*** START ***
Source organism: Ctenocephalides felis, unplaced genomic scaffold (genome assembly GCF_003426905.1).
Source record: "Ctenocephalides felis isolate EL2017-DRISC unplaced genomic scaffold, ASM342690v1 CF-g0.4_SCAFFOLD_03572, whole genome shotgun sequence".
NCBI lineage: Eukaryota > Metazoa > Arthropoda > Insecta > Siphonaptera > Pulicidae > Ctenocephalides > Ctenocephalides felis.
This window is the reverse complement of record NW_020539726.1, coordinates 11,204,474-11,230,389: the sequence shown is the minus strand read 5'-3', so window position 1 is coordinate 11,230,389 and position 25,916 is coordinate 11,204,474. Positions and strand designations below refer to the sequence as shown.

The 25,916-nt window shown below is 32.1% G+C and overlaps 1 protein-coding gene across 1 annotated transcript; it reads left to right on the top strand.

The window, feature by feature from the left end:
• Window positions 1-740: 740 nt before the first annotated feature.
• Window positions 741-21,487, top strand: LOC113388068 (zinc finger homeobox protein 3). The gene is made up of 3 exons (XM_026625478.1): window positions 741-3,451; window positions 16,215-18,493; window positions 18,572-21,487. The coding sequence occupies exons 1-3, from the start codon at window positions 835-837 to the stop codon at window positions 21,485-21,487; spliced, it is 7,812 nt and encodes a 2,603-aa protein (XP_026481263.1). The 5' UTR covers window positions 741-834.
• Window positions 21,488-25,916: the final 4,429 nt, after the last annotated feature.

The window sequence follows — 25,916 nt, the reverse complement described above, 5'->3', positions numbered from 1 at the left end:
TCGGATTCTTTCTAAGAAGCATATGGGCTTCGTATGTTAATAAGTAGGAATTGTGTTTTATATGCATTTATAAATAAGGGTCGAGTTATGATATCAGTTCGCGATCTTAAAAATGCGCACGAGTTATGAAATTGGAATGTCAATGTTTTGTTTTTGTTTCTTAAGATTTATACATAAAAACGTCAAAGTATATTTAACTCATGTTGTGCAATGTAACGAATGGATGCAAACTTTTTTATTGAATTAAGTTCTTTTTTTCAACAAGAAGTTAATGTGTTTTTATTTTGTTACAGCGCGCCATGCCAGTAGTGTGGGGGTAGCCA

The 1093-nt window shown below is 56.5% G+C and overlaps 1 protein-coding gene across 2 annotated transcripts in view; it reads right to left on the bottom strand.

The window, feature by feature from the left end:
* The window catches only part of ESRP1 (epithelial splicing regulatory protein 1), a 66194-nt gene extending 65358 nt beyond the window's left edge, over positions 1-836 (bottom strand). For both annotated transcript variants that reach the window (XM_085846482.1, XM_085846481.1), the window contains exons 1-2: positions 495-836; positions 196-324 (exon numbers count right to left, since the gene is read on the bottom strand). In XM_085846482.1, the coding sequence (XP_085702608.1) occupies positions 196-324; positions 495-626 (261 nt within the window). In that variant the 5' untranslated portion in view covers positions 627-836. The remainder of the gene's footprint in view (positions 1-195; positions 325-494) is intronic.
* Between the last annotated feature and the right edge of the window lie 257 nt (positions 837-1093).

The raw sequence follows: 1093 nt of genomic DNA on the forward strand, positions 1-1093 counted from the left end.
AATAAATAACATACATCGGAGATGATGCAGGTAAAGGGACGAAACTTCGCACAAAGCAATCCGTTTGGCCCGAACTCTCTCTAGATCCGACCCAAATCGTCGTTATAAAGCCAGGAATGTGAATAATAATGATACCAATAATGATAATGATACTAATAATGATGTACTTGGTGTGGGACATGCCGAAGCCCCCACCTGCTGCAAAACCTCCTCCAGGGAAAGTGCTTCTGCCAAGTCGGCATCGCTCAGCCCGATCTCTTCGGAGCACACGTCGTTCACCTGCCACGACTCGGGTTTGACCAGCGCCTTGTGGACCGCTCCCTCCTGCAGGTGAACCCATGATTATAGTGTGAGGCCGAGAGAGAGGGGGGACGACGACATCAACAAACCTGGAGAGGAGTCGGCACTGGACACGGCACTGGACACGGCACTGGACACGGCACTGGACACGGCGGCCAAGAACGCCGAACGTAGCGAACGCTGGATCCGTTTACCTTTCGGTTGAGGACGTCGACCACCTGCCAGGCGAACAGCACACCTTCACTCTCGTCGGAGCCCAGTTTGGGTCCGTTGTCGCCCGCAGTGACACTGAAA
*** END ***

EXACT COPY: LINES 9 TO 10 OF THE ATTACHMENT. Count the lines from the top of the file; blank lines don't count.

• Window positions 21,488-25,916: the final 4,429 nt, after the last annotated feature.

The window sequence follows — 25,916 nt, the reverse complement described above, 5'->3', positions numbered from 1 at the left end: